The case is adjourned

Tucked away amongst the Christmas holiday reading was a post on his blog in Computer Weekly by Philip Virgo entitled “The case for e-Government values your time at zero.” Philip, of course, has something of a connection with electronic government having been Secretary General of EURIM (the Parliamentary/industry Information Society allance) since 1996, so should be worth listening to. It’s also not the first time he’s been mentioned here, about “Why e-government fails“!

Unlike the title infers, this is less an indictment of e-government for not delivering, than a critique of the actual use of technology and the many who are excluded for one reason or another. For example the second paragraph starts with “Most ICT surveys count “users” of a product or service as those who have used it at least once. They consequently delude themselves and their marketing departments with claims of market size and share.” This a common failing of many of the rationales for e-government expansion.

In the penultimate paragraph he also reminds us that: “The growth in the number of elderly, with a consequent growth in numbers with impaired eyesight and/or hearing, calls into question the growing reliance on screen and keyboard or call centre for contact between those in need of service in the inner cities, suburbs and rural areas and those delivering it to them.” I read this as a rejoinder to preserve, faciltate or develop quality mediated services whenever electronic government is thought of.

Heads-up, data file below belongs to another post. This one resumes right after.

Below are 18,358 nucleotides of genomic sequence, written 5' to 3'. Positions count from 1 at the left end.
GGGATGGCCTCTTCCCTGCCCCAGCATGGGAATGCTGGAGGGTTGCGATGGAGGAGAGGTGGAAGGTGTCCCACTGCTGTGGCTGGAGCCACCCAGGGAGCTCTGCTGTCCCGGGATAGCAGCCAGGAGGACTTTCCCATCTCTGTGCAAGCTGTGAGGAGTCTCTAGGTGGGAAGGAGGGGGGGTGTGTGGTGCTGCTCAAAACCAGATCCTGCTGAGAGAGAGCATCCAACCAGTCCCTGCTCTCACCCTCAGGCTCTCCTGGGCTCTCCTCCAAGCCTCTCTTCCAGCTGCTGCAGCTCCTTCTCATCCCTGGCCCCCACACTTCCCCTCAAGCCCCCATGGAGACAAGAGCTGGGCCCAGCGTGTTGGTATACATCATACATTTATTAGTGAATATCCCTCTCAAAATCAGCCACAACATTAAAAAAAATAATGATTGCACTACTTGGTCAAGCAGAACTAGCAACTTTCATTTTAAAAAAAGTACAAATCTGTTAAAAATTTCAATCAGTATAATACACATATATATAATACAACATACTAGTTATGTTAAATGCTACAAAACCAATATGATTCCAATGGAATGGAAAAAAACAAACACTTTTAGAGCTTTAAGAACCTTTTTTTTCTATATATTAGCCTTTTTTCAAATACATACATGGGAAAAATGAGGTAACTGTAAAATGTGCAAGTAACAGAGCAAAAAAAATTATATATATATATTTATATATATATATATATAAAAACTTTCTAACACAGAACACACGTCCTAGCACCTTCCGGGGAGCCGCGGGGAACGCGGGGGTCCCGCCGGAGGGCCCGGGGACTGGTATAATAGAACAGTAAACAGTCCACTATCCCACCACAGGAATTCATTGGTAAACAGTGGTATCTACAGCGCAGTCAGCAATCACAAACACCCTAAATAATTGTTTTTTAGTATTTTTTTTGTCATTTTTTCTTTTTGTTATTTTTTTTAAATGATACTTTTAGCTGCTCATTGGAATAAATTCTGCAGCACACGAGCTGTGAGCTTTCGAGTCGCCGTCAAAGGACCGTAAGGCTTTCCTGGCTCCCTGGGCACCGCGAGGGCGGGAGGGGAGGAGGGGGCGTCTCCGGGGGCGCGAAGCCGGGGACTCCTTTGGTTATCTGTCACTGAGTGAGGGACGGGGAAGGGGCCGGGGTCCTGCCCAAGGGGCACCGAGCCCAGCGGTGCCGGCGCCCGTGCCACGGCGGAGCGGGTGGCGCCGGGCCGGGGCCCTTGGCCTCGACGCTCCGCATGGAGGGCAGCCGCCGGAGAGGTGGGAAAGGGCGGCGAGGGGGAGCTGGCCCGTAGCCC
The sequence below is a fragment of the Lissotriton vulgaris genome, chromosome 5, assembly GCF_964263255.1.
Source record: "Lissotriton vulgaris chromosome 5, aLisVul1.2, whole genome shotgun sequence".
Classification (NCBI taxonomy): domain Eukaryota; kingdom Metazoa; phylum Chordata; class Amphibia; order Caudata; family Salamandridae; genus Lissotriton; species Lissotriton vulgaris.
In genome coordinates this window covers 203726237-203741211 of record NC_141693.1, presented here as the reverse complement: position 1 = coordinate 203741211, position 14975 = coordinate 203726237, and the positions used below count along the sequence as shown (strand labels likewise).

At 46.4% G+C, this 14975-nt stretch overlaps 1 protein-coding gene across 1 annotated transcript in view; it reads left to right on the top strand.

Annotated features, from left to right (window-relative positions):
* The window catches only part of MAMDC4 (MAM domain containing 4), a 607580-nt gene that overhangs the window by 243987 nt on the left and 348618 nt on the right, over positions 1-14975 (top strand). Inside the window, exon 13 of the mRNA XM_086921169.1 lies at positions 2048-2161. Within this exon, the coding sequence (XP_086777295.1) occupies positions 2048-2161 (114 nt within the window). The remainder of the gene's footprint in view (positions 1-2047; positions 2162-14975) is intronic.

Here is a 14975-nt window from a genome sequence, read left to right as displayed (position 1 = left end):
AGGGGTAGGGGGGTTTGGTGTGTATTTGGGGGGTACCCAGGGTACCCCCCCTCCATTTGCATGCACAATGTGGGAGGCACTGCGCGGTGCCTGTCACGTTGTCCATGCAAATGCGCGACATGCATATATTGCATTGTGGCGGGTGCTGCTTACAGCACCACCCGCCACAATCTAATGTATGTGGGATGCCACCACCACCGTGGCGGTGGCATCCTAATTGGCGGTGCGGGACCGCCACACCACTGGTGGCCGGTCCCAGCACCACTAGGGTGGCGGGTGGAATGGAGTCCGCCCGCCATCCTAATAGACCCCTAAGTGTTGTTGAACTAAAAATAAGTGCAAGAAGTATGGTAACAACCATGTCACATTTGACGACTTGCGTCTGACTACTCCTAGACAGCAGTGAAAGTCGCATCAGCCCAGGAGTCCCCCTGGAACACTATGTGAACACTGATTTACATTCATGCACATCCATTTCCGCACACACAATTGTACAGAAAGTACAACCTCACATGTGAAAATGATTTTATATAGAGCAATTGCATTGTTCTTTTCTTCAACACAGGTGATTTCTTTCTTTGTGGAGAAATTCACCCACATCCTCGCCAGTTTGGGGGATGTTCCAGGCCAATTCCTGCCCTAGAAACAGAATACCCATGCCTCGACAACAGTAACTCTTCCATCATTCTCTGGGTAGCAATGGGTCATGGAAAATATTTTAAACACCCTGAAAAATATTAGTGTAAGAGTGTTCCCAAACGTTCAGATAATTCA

Philip states that he intends to blog his submission to the “Ideal Government challenge” shortly, and encourages us to bear his comments in mind if we do so.


3 Responses to The case is adjourned

  1. […] Mick Phythian, I’ve just seen this (shorter version: people don’t use interactive services because it […]

  2. […] Mick Phythian, I’ve just seen this (shorter version: people don’t use interactive services because it […]

  3. […] picked up a very useful motto/warning for anyone promoting e-government projects a while ago. To government, your time is worth £Zero – and this is why e-government fails. A good democracy has to value everyone's time properly (click for pic […]

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